South Carolina, Stanford women’s basketball coaches show solidarity for Brittney Griner

The number one college women’s basketball team played the number two team and both team coaches showed support for imprisoned WNBA star Brittney Griner by the shirts they were wearing. South Carolina coach Dawn Staley and Stanford coach Tara VanDerveer wore long-sleeved shirts honoring Brittney Griner during their match-up Sunday at Maples Pavilion.

No big deal, perhaps. Or maybe the show of support keeps Griner’s imprisonment in a Russian women’s penal colony on the minds of anyone in the Biden administration who can help bring the American basketball player home. There may or may not be a prisoner swap being negotiated and pressure should remain on the Russians to come to the table. The prisoner swap affects another American, a former Marine, who is being held on alleged espionage charges. The State Department refers to Griner as “wrongfully detained.”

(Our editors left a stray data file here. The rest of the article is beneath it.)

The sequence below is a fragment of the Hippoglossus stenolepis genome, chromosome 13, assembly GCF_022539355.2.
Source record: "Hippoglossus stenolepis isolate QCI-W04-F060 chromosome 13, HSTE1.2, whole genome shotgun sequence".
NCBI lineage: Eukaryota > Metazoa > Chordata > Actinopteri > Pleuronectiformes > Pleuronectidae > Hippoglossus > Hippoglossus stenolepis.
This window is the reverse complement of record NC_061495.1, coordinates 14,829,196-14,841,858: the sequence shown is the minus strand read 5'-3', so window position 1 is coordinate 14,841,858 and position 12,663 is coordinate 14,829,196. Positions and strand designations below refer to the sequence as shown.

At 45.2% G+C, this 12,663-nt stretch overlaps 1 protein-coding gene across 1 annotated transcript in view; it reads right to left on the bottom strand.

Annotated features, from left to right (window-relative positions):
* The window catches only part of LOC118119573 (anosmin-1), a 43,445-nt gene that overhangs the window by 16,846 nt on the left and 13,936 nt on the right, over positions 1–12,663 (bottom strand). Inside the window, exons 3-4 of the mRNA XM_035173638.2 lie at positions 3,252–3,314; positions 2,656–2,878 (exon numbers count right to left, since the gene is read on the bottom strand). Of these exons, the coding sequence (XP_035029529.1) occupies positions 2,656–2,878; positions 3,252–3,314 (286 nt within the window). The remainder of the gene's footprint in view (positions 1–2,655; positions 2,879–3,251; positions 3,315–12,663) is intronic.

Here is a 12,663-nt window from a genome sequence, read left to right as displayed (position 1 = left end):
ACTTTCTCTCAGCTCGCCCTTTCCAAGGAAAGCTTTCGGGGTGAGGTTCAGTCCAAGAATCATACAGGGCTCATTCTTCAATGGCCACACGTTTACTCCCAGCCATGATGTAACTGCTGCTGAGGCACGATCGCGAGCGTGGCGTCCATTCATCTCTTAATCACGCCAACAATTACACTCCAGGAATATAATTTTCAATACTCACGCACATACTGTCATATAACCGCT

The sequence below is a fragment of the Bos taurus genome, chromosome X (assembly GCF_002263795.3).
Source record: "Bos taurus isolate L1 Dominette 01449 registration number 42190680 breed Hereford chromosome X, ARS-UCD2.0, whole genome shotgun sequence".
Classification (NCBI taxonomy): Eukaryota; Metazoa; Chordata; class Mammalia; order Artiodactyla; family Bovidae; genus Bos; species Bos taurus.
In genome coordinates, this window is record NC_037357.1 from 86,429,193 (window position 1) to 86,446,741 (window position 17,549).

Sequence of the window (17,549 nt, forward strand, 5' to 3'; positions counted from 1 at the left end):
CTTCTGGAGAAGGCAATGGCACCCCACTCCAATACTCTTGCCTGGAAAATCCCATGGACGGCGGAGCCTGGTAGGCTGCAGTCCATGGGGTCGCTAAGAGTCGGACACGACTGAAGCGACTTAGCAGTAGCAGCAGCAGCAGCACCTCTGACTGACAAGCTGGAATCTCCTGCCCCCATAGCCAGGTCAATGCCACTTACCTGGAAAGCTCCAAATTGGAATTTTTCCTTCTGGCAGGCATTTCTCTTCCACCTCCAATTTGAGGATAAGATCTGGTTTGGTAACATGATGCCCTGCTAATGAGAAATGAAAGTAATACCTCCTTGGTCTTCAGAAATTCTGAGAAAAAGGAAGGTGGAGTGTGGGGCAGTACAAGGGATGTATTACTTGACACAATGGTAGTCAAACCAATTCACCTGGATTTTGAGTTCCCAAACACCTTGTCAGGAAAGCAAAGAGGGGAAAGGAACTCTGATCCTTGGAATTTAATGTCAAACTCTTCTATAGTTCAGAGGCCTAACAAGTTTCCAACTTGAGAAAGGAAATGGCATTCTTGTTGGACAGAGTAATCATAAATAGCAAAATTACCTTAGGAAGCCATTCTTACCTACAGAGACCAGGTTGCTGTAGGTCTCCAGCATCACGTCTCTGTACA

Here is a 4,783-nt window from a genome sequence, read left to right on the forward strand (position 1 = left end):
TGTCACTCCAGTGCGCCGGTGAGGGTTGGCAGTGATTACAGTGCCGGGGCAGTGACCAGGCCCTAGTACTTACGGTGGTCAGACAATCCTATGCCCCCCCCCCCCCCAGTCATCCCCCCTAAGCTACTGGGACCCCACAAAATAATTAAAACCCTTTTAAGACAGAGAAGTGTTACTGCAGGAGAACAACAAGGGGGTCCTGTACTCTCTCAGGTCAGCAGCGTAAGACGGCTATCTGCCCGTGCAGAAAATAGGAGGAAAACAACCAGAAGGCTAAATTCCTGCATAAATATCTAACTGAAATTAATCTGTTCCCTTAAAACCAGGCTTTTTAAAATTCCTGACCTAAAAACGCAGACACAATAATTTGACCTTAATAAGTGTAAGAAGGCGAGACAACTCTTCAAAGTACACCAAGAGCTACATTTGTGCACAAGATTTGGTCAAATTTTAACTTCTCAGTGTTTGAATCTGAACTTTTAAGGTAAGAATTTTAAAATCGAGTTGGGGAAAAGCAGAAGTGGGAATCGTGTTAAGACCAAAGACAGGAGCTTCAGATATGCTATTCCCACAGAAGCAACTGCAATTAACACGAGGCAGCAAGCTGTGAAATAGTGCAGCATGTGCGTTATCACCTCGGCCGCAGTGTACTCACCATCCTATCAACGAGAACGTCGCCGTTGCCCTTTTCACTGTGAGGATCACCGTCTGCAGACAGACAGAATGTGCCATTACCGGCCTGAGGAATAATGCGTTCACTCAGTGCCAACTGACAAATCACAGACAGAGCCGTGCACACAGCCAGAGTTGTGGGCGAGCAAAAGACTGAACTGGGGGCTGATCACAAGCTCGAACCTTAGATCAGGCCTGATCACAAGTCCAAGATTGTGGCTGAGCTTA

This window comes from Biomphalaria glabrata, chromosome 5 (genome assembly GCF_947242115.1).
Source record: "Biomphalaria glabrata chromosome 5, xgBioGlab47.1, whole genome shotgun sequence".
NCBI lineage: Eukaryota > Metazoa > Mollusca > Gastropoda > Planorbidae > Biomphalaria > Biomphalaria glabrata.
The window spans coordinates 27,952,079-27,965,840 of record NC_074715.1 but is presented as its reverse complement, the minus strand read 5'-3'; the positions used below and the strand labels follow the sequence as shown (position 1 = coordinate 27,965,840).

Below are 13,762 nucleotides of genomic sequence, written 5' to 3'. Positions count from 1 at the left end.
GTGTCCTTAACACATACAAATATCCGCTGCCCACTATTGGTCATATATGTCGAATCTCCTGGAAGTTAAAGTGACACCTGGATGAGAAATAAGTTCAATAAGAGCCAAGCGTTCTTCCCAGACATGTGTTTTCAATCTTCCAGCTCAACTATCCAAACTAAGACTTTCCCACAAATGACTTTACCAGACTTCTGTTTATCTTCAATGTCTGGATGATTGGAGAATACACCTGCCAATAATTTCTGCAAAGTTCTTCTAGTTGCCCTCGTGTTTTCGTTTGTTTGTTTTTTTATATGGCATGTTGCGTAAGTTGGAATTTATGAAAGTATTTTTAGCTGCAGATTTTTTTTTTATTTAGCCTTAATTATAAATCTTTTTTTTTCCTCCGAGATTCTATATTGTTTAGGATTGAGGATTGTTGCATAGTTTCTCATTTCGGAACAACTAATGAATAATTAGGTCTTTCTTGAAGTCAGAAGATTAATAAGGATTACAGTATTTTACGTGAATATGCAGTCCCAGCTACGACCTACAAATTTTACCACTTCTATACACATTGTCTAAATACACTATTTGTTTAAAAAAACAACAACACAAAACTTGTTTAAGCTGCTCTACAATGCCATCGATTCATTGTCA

The two coaches stood together before the game began during a moment of silence for Griner. There are personal connections the coaches have with Griner. They acknowledge that other Americans are being detained overseas yet they are focusing on Griner’s case because of their friendships with her.

“I went up and wrote a letter,” said Staley, who wore a “Free BG” cap after her Gamecocks won 76-71 in overtime. “Tara is leading this campaign on this particular campus, and we both know Brittney. She’s been part of our basketball family, and she’s in a fight for her life. I know there are other Americans that are wrongly detained, and obviously we want them all to come home, but when you have a relationship and a friendship with someone, it’s personal.

“It’s a personal fight for us to bring her home, and every little bit counts. Every little bit, every letter. … If it was anyone’s loved one, loved ones, you would fight for them. I do think there’s a waymaker out there that’s going to make the way for her to get home a lot sooner hopefully than a lot of people expect. I’m one that’s going to think optimistically and prayerfully that she gets home soon.”